Your Online Diagnosis Is Probably Wrong
Don’t believe everything you read on the Internet (except this)
You wake up in the middle of the night with a sharp pain in your stomach. What could it be—maybe something I ate? So, naturally, you type your symptoms into your go-to search engine, and suddenly the possible causes of the pain become much more severe. It’s probably food poisoning? Or maybe kidney stones? Oh no it’s probably appendicitis… do I need to go to a hospital immediately?
For your typical hypochondriac, online symptom checkers are a rabbit hole of medical information and the anxiety that comes with it. But according to a new study led by researchers at the Harvard Medical School, most of these sites are so inconsistent and inaccurate that patients shouldn’t rely upon them for correct diagnoses.
In the study, which was published in the British Medical Journal, the researchers looked at 23 web sites from around the world that claim to offer information for diagnosis and triage (assessing how urgently a condition needs to be treated). They used 45 patient vignettes, about half of which were common conditions, to assess the sites’ accuracy.
They found that the correct diagnosis came up first only 34 percent of the time. Half the sites had the right answer in their top three results, and almost 60 percent had it in the top 20. Triage advice fared a bit better, with accurate suggestions coming up first 57 percent of the time. The sites in which the right answer came up as the first result most often were: DocResponse (50 percent), Family Doctor (47 percent), and Isabel (44 percent).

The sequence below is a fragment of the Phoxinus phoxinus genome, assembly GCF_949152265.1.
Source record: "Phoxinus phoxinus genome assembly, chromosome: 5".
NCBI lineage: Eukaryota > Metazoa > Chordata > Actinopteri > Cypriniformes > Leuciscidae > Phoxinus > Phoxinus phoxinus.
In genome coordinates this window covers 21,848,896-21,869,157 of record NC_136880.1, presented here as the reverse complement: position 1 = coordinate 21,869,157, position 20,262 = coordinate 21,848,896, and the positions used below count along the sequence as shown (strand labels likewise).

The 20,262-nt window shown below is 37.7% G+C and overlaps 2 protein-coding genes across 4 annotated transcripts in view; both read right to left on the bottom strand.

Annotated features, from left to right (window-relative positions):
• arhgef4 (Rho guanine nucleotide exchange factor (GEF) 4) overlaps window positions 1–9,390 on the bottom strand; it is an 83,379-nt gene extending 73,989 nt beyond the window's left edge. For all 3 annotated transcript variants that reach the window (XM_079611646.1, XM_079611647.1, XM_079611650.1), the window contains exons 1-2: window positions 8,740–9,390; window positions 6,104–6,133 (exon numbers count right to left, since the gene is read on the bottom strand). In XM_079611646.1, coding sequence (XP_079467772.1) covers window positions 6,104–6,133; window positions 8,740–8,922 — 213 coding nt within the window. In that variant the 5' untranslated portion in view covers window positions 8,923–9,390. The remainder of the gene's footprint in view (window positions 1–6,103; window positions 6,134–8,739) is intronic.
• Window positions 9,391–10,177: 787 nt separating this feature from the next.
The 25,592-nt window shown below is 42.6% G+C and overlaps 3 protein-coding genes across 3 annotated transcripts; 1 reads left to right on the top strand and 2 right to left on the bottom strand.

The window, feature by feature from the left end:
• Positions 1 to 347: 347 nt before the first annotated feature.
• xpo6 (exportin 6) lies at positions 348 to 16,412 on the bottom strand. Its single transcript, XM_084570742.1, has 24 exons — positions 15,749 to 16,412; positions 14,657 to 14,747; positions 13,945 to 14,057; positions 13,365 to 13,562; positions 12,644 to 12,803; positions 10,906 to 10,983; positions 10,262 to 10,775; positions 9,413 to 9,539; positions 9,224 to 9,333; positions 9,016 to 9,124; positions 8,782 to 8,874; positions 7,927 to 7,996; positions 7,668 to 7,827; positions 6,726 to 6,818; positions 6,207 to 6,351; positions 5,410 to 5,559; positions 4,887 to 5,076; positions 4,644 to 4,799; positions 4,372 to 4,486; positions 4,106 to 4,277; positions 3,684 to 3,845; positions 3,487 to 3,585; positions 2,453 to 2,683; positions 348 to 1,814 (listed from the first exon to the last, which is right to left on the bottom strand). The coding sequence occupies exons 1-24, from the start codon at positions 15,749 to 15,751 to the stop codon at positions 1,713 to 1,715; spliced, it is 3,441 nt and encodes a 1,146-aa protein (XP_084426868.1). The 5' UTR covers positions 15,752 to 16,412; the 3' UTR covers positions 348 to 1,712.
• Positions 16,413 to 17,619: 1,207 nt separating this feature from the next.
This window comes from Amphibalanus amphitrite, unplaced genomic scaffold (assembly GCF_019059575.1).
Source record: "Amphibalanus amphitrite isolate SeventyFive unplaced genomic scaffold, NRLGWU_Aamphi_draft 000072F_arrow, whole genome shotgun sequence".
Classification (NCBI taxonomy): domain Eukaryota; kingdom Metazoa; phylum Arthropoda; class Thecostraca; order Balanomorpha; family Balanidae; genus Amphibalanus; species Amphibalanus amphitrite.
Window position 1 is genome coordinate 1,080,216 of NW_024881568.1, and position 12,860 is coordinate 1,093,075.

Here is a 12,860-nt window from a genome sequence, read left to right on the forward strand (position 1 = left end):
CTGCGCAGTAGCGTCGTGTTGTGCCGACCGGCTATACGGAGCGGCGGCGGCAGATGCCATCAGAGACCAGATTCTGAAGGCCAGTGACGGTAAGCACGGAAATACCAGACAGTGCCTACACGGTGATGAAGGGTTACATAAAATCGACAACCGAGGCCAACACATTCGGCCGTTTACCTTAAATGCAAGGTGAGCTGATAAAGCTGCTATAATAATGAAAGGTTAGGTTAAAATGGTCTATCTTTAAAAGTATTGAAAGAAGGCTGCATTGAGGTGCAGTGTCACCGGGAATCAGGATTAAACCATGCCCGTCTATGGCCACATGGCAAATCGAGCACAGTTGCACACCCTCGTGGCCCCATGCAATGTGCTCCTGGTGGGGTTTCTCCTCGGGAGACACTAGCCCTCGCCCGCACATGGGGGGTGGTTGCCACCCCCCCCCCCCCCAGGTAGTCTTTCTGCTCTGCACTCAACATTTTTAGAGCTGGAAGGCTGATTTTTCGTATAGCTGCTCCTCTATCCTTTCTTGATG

Though some clinicians claim that online symptom checkers are a good way to cut down on unnecessary doctor visits, the researchers found the opposite to be the case—two thirds of patients who used the symptom checkers but didn’t need medical attention sought it anyway. “Some patients researching health conditions online are motivated by fear, and the listing of concerning diagnoses by symptom checkers could contribute to hypochondriasis and ‘cyberchondria,’ which describes the escalated anxiety associated with self diagnosis on the Internet,” the researchers write.
They hope that their work can help lead to more accurate symptom checker web sites, but also that patients are more aware that they should take online medical diagnoses with a big grain of salt. “[Symptom checkers are] designed to be a starting point,” John Wilkinson, an editor of the symptom checker site from the Mayo Clinic, told WBUR’s Common Health. He hopes that these sites allow patients to “be better equipped to have a conversation with their doctor or a nurse triage line or whatever the next step might be.”